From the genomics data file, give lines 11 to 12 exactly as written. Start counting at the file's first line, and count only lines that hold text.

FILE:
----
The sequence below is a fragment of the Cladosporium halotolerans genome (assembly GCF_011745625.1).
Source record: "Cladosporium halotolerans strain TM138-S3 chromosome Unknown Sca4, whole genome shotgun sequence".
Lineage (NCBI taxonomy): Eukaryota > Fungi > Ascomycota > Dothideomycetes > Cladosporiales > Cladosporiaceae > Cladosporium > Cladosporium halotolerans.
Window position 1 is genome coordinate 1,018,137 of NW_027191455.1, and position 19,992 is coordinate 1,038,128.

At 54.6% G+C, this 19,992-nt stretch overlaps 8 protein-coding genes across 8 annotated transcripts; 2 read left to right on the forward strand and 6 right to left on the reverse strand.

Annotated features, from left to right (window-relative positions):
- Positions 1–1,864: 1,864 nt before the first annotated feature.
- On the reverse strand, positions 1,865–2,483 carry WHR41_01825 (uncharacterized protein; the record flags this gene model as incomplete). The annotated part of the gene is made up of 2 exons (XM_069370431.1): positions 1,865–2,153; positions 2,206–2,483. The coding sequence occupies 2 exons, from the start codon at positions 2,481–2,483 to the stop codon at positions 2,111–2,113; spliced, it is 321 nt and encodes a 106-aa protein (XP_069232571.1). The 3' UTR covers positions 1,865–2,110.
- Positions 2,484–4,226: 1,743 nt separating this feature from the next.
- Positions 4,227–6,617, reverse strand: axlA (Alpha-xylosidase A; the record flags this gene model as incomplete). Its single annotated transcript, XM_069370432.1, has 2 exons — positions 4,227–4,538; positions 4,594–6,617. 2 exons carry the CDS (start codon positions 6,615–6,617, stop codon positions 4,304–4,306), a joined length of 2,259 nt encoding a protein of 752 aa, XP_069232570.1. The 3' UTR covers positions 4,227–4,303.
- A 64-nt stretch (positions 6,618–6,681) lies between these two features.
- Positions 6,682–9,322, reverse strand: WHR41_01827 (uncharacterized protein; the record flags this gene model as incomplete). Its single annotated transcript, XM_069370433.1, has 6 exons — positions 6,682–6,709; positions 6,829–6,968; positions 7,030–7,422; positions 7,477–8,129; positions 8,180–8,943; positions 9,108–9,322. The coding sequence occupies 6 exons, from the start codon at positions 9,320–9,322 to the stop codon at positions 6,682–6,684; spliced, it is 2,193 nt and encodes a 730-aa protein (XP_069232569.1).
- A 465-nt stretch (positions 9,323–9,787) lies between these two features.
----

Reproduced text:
- A 64-nt stretch (positions 6,618–6,681) lies between these two features.
- Positions 6,682–9,322, reverse strand: WHR41_01827 (uncharacterized protein; the record flags this gene model as incomplete). Its single annotated transcript, XM_069370433.1, has 6 exons — positions 6,682–6,709; positions 6,829–6,968; positions 7,030–7,422; positions 7,477–8,129; positions 8,180–8,943; positions 9,108–9,322. The coding sequence occupies 6 exons, from the start codon at positions 9,320–9,322 to the stop codon at positions 6,682–6,684; spliced, it is 2,193 nt and encodes a 730-aa protein (XP_069232569.1).